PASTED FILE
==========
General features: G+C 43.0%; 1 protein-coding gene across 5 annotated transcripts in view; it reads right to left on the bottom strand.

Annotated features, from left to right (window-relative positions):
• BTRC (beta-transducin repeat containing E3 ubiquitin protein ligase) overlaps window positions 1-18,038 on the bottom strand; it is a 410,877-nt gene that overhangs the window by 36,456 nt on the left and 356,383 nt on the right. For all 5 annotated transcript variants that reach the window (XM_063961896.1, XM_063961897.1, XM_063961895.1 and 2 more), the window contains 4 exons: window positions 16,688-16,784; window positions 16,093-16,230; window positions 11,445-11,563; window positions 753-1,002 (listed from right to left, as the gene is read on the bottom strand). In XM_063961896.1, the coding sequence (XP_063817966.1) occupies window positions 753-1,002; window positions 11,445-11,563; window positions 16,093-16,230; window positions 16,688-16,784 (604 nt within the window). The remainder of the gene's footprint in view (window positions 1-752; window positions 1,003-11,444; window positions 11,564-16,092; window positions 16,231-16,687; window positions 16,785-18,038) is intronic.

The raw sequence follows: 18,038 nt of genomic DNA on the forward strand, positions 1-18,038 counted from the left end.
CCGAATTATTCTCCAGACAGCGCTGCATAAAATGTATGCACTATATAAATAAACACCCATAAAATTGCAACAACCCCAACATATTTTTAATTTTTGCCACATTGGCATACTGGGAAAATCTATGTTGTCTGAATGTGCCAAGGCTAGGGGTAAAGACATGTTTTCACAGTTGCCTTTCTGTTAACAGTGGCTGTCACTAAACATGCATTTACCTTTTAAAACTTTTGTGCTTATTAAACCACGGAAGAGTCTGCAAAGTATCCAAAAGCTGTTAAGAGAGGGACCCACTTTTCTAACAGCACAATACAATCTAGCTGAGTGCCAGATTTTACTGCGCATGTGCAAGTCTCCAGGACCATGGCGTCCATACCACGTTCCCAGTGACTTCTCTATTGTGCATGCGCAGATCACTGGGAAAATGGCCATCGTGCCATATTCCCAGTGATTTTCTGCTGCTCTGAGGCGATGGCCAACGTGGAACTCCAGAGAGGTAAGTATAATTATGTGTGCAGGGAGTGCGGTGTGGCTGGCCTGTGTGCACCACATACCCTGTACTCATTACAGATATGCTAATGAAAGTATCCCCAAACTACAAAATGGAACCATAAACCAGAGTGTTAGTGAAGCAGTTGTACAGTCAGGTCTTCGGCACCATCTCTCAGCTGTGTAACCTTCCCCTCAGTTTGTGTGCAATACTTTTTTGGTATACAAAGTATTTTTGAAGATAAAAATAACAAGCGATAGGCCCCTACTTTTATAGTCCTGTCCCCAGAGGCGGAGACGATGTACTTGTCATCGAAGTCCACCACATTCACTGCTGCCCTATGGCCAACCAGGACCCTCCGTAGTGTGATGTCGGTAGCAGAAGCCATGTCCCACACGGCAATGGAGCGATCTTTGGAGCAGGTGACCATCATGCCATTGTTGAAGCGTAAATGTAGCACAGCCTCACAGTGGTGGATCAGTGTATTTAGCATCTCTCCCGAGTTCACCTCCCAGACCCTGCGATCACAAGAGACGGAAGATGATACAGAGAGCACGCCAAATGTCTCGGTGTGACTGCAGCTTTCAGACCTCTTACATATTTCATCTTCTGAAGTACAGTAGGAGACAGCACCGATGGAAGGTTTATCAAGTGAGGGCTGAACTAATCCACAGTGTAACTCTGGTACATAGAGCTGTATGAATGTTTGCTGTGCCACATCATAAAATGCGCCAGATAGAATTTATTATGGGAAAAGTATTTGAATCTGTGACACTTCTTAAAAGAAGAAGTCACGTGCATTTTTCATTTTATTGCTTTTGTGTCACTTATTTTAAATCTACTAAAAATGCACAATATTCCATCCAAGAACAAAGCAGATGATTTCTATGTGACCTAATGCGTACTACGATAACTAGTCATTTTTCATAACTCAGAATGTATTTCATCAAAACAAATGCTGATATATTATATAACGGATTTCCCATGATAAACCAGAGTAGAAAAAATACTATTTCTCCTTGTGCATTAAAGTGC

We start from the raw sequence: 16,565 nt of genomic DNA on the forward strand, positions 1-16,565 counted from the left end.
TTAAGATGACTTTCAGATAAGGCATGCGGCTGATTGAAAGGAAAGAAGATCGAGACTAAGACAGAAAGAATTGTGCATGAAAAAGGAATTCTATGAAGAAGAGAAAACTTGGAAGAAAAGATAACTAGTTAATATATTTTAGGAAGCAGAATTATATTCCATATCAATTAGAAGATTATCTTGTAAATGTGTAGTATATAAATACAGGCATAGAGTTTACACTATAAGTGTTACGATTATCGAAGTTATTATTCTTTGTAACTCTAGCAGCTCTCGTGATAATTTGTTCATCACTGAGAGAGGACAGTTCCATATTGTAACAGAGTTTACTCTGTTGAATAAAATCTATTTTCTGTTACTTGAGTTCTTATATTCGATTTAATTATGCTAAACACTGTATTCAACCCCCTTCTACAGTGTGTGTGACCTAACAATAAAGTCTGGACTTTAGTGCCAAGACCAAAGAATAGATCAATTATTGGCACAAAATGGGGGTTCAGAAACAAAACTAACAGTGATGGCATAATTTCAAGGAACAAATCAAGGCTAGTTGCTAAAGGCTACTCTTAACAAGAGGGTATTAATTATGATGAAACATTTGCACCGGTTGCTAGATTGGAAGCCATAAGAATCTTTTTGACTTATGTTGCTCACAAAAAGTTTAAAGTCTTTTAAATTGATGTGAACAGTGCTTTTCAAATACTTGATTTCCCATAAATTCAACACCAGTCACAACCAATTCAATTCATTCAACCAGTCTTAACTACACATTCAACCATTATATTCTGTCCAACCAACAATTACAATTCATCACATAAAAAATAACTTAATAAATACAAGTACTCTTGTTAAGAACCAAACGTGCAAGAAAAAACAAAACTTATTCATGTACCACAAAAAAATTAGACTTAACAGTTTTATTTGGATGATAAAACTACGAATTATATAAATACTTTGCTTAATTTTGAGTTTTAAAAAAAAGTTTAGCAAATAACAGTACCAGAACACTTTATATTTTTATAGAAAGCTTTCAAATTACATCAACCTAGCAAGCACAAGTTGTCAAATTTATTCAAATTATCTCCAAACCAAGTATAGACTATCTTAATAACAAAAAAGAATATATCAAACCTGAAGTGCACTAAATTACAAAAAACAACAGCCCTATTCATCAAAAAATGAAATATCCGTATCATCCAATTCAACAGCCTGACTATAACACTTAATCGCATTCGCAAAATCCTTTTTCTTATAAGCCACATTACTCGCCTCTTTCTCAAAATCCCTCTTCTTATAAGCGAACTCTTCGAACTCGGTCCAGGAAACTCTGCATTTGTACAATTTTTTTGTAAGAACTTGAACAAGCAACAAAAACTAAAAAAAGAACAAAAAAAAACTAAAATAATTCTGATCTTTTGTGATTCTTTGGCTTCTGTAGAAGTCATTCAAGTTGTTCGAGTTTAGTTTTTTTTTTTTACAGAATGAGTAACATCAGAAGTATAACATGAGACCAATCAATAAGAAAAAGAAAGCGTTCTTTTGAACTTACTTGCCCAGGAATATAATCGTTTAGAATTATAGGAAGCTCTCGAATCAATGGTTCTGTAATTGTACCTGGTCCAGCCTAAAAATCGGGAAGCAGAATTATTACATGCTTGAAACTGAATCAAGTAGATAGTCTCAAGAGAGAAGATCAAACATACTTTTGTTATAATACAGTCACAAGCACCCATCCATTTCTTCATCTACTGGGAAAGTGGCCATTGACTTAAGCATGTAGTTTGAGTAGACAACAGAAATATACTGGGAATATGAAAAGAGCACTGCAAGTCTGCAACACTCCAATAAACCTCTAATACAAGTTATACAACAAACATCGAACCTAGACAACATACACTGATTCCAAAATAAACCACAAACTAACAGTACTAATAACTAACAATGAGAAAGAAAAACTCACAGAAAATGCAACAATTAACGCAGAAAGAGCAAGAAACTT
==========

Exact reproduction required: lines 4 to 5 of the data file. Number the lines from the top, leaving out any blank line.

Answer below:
The raw sequence follows: 18,038 nt of genomic DNA on the forward strand, positions 1-18,038 counted from the left end.
CCGAATTATTCTCCAGACAGCGCTGCATAAAATGTATGCACTATATAAATAAACACCCATAAAATTGCAACAACCCCAACATATTTTTAATTTTTGCCACATTGGCATACTGGGAAAATCTATGTTGTCTGAATGTGCCAAGGCTAGGGGTAAAGACATGTTTTCACAGTTGCCTTTCTGTTAACAGTGGCTGTCACTAAACATGCATTTACCTTTTAAAACTTTTGTGCTTATTAAACCACGGAAGAGTCTGCAAAGTATCCAAAAGCTGTTAAGAGAGGGACCCACTTTTCTAACAGCACAATACAATCTAGCTGAGTGCCAGATTTTACTGCGCATGTGCAAGTCTCCAGGACCATGGCGTCCATACCACGTTCCCAGTGACTTCTCTATTGTGCATGCGCAGATCACTGGGAAAATGGCCATCGTGCCATATTCCCAGTGATTTTCTGCTGCTCTGAGGCGATGGCCAACGTGGAACTCCAGAGAGGTAAGTATAATTATGTGTGCAGGGAGTGCGGTGTGGCTGGCCTGTGTGCACCACATACCCTGTACTCATTACAGATATGCTAATGAAAGTATCCCCAAACTACAAAATGGAACCATAAACCAGAGTGTTAGTGAAGCAGTTGTACAGTCAGGTCTTCGGCACCATCTCTCAGCTGTGTAACCTTCCCCTCAGTTTGTGTGCAATACTTTTTTGGTATACAAAGTATTTTTGAAGATAAAAATAACAAGCGATAGGCCCCTACTTTTATAGTCCTGTCCCCAGAGGCGGAGACGATGTACTTGTCATCGAAGTCCACCACATTCACTGCTGCCCTATGGCCAACCAGGACCCTCCGTAGTGTGATGTCGGTAGCAGAAGCCATGTCCCACACGGCAATGGAGCGATCTTTGGAGCAGGTGACCATCATGCCATTGTTGAAGCGTAAATGTAGCACAGCCTCACAGTGGTGGATCAGTGTATTTAGCATCTCTCCCGAGTTCACCTCCCAGACCCTGCGATCACAAGAGACGGAAGATGATACAGAGAGCACGCCAAATGTCTCGGTGTGACTGCAGCTTTCAGACCTCTTACATATTTCATCTTCTGAAGTACAGTAGGAGACAGCACCGATGGAAGGTTTATCAAGTGAGGGCTGAACTAATCCACAGTGTAACTCTGGTACATAGAGCTGTATGAATGTTTGCTGTGCCACATCATAAAATGCGCCAGATAGAATTTATTATGGGAAAAGTATTTGAATCTGTGACACTTCTTAAAAGAAGAAGTCACGTGCATTTTTCATTTTATTGCTTTTGTGTCACTTATTTTAAATCTACTAAAAATGCACAATATTCCATCCAAGAACAAAGCAGATGATTTCTATGTGACCTAATGCGTACTACGATAACTAGTCATTTTTCATAACTCAGAATGTATTTCATCAAAACAAATGCTGATATATTATATAACGGATTTCCCATGATAAACCAGAGTAGAAAAAATACTATTTCTCCTTGTGCATTAAAGTGC